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The unique plea bargains of the lawbreakers of Louisiana

Louisiana today is a charming blend of native and Gallic influences, borne of centuries of connection between the US and France. There’s a surprising – and some might say sordid! – history behind this marriage of two cultures, though.

Aug 8, 2019 |
5 min read

The world is a weird and wonderful place, packed with foreign laws. Even today, citizens of Western Australia are forbidden by law to own more than 110 lbs. of potatoes at any given time. In Switzerland, flushing the toilet after 10pm is a criminal offense. You’d better keep a calendar if you live in Somalia, too. You risk being hauled up in court if you forget your wife’s birthday.

Some of these laws are child’s play compared to those inflicted upon the citizens of 18th Century France, though. The death penalty was willfully handed down for a range of offenses that would be considered mild misdemeanors in this era.

Even if you avoided the guillotine in favor is jail time, it was considered a stay of execution. While the 18th Century is often held up as a golden age for the French penal system, prisons were deemed to be transient locations. Most of the accused lost their heads before long.

Thankfully for the lawbreakers of the time, there was an alternative option. In 1719, a new decree was passed. If a miscreant promised to marry a prostitute and move to the American colony of Louisiana, any crimes would be pardoned.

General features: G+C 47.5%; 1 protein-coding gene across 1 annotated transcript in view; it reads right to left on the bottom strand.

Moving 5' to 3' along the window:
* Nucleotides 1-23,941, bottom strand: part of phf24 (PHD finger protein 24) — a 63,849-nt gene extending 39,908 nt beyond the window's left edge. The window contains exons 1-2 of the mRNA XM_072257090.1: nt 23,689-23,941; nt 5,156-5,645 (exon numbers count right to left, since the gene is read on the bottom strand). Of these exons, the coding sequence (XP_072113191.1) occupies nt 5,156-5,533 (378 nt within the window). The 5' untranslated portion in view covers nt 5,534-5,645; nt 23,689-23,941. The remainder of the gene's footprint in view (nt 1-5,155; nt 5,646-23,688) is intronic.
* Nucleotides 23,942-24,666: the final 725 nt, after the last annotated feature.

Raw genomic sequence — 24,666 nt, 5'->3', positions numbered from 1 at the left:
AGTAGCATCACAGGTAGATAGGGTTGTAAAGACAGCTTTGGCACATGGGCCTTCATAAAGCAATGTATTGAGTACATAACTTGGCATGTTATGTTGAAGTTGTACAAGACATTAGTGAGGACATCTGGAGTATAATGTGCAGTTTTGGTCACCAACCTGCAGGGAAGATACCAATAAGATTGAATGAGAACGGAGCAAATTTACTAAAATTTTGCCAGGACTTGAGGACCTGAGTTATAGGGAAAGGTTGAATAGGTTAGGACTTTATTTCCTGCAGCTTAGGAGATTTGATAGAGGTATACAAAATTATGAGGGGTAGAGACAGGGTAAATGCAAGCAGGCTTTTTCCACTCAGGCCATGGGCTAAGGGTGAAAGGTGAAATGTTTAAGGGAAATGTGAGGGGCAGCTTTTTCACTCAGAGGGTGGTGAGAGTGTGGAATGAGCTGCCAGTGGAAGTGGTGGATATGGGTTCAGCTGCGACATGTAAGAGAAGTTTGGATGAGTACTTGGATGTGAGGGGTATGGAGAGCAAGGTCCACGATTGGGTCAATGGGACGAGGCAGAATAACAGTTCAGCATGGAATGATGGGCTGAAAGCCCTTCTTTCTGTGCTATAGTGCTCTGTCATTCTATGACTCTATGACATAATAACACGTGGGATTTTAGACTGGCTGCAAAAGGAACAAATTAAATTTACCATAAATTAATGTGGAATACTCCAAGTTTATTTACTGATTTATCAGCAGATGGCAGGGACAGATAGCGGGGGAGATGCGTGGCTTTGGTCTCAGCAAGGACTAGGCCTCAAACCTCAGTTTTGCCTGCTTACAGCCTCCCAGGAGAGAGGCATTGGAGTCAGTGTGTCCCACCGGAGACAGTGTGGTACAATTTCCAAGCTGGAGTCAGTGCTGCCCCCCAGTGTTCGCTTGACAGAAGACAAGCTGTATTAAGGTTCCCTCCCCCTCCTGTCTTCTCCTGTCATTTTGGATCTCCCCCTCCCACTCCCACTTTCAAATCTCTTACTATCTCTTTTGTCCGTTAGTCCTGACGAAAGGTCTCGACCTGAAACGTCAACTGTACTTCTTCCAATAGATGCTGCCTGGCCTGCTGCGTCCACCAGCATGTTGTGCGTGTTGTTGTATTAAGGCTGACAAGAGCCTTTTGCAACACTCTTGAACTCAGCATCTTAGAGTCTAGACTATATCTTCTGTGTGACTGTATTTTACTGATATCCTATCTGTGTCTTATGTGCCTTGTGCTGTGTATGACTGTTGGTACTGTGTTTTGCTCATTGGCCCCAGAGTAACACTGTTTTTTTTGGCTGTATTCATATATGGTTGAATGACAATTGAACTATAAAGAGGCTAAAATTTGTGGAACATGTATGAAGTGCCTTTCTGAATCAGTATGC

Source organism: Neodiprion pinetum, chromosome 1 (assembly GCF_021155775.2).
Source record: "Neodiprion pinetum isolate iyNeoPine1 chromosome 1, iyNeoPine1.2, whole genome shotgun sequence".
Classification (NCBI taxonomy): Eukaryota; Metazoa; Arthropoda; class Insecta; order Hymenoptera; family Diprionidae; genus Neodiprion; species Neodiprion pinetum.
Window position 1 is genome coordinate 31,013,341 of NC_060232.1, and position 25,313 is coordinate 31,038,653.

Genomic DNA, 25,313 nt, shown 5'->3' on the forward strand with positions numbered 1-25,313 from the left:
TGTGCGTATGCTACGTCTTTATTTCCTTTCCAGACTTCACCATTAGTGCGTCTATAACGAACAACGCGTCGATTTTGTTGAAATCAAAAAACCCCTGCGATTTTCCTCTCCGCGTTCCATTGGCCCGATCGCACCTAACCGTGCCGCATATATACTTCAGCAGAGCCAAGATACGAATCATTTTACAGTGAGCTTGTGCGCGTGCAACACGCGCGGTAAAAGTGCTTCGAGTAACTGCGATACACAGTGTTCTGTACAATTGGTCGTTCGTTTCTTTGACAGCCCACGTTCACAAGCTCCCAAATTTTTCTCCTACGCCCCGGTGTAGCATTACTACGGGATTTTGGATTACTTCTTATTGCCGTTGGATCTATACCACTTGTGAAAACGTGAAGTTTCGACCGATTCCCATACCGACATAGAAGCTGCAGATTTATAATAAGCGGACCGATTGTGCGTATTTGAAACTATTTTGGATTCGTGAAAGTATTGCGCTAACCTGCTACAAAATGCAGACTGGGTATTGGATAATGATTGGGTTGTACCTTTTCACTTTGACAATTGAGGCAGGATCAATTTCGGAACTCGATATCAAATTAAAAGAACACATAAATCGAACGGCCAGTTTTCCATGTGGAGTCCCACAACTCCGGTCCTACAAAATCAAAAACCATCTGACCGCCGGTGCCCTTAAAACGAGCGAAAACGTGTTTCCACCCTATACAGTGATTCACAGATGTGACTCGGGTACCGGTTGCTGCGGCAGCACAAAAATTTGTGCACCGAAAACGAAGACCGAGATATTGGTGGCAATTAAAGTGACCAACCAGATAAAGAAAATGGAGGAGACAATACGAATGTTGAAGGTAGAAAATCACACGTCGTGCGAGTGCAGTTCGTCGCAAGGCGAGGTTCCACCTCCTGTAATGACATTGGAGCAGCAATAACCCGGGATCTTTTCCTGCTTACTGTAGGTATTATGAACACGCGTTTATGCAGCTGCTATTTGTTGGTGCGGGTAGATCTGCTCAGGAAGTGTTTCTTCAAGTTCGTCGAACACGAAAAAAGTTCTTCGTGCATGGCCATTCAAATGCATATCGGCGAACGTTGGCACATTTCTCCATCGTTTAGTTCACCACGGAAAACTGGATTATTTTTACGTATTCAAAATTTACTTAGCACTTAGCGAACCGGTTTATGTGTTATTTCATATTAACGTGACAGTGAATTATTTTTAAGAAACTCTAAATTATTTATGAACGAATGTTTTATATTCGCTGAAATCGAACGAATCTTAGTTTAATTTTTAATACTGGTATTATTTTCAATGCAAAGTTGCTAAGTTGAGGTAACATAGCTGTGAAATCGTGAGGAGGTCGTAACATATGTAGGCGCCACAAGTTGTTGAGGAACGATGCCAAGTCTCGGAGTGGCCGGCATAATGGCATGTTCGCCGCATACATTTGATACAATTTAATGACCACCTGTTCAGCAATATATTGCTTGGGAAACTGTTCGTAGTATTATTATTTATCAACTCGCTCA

This sounds like a good deal for anybody. In truth, however, it wasn’t born purely of altruism on behalf of the French authorities. This decree was considered a way of cleaning up the streets of France so as not to displease the aristocracy, while also populating the near-empty colony of Louisiana.

The price of war

France was in a mess in 1714. For the last thirteen years, the nation had been unsuccessfully fighting in the War of the Spanish Succession. This conflict was spawned by the death of the childless Spanish monarch Charles II. Nature abhors a power vacuum, and a delicate balance of power was left in the ruler’s wake.

Countless countries went to war in the quest to claim Spain for themselves, until the Treaty of Utrecht ended the conflict in 1713. Philip V, the member of France’s House of Bourbon, was declared the King of Spain. The war had drained the national coffers though, and the country suffered.

Soldiers returned home to a country they barely recognized and struggled to reintegrate with society. Work was also at a premium, especially as a ruinous winter had left countless farmers unable to cultivate their land.

The upshot was that the streets of France were teeming with beggars, prostitutes, and thieves. The prisons were heaving, and the powers that be were most displeased to be faced with evidence of their folly every time they left their ivory towers.

Meanwhile, in Louisiana…